College of Aviation students always have amazing reasons for choosing their career path, but Jason Fink's might rate as No. 1. The Houston senior caught the aviation bug from the stories his grandfather told when he was a U.S. Navy radio operator on flights hunting for enemy submarines during the Cold War. That also prompted the major in aviation flight science in his pre-Western days to pursue a private-pilot certificate back in his home state of Texas.
Richardson, a senior at Western majoring in aviation flight science, says he got the flying bug from the birds, but it didn't become something of a personal pandemic until his last year in high school. And it took a bit of soul-searching. "I asked myself about all the things that interested me," he recalls. "There was a tie among music education, culinary arts, photography and aviation. As a kid, I was always fascinated with flying. Driving around with my parents, I would always tend to watch the skies."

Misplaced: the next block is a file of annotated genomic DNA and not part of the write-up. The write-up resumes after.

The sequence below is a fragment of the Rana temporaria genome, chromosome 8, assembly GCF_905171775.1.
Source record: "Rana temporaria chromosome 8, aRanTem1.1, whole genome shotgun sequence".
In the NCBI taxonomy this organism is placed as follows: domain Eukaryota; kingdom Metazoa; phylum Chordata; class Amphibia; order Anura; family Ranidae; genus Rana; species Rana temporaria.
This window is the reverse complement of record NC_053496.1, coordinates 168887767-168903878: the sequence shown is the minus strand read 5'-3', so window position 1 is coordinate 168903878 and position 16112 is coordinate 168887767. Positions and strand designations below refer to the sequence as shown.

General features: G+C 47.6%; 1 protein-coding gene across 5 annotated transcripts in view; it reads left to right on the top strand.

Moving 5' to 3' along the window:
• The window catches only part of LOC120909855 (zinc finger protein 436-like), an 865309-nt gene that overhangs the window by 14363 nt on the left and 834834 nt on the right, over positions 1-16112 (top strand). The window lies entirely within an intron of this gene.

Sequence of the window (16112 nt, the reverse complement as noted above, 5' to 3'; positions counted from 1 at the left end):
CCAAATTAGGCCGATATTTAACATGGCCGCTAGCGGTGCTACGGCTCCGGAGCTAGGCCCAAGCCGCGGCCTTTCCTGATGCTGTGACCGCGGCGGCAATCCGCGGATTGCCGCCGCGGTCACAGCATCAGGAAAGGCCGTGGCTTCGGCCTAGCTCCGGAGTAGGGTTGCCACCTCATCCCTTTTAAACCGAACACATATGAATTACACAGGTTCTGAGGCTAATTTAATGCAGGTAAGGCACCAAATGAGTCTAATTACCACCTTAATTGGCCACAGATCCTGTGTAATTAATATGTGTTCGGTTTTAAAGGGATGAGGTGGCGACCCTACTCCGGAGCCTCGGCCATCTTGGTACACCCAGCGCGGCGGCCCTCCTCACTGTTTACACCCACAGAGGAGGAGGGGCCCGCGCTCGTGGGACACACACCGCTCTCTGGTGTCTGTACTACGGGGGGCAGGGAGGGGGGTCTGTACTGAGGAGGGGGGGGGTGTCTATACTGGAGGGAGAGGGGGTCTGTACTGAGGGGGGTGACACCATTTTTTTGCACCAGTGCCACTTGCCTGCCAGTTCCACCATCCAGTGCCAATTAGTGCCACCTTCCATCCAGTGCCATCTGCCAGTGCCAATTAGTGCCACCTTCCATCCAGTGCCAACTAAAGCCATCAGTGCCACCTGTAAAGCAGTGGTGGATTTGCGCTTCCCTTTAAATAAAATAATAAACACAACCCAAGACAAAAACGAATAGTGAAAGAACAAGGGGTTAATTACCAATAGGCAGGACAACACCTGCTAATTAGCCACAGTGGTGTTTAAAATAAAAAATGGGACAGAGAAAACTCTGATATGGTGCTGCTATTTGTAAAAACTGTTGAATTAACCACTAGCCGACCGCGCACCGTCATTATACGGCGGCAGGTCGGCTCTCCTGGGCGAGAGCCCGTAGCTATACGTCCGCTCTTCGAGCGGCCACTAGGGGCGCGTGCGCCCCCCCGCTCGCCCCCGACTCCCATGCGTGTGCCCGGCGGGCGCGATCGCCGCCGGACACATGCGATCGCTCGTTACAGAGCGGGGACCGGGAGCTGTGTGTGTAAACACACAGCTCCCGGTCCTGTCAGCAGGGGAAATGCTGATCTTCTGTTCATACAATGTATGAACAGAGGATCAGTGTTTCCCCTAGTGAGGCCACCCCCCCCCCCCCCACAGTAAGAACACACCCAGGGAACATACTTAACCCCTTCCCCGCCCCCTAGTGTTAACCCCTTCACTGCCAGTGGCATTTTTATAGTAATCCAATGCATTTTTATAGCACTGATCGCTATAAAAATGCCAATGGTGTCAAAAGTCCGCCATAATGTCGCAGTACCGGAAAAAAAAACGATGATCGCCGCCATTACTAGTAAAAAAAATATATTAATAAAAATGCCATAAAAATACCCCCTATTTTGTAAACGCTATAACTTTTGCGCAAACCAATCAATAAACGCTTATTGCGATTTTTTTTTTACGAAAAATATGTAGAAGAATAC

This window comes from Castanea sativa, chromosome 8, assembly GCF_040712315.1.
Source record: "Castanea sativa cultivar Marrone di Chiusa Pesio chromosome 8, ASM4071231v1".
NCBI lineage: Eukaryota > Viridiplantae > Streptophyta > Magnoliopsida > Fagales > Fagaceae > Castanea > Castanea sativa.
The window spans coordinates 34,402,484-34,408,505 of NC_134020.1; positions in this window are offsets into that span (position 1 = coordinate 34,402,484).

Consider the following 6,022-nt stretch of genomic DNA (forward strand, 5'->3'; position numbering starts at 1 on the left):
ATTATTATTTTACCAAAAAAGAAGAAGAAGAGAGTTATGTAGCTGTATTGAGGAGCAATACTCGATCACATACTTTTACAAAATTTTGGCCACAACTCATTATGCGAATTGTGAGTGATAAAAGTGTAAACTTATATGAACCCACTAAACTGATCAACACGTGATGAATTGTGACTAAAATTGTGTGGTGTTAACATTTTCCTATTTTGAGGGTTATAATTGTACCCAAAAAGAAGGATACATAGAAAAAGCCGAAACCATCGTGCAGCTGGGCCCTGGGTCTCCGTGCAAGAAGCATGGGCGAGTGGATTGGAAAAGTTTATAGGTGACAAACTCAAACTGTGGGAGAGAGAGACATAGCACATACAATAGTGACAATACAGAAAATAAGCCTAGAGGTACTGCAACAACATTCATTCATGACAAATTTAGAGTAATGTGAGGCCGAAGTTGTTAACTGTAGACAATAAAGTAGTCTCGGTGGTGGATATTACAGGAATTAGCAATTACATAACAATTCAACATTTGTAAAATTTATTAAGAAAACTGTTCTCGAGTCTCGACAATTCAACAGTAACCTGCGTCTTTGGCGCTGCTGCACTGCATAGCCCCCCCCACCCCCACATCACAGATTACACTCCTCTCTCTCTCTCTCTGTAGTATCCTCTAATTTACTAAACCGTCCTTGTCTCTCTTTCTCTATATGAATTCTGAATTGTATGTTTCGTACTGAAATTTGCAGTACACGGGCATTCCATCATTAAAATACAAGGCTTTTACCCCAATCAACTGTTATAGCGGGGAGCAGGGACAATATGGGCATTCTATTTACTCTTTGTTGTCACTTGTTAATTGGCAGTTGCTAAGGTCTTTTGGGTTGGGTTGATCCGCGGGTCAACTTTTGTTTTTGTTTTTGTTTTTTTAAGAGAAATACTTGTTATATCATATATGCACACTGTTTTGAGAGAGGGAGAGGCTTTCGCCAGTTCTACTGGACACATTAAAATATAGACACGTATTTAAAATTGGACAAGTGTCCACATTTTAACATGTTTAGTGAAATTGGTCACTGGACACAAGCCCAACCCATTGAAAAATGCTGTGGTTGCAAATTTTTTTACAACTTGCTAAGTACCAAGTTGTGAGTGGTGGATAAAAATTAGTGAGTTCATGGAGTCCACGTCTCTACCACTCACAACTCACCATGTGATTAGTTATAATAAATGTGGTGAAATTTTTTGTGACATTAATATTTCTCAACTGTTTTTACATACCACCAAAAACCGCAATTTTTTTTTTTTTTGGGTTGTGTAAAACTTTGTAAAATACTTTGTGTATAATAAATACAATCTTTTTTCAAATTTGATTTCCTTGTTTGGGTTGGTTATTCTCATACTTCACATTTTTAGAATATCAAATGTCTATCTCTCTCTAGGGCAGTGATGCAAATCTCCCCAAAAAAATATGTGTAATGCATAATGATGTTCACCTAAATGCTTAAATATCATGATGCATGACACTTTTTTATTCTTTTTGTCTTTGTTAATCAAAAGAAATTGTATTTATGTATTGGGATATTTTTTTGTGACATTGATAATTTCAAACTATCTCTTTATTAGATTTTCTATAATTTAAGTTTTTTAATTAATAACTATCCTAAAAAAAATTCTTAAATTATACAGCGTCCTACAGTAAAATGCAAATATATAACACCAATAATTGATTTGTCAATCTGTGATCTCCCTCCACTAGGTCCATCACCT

Hailing from the area around the Capitol City of Lansing, Lantz says he had "a life-long interest in aviation, but I never thought I would make it a career until I learned about Western's aviation school." Now in his senior year, he's majoring in aviation management and operations, complementing that with a minor in general business. "When I learned that Western had this specialized program, I knew it would be a good fit for me."
Shannon Carpenter is scheduled to graduate after the 2020 fall semester with a degree in aviation maintenance technology, she is the reigning chapter president of the Association of Women in Aviation Maintenance at the WMU College of Aviation. Carpenter, who hails from the Livingston County community of Howell northwest of Detroit, has her eyes set on future employment in corporate aviation and, further on down the line, a position with the National Transportation Safety Board.
"I decided to attend WMU because the College of Aviation offers one of the best programs in the country that includes an emphasis on aviation management and operations," Pruitt says. "My instructors have years and years of experience in this field, and that is incredibly valuable."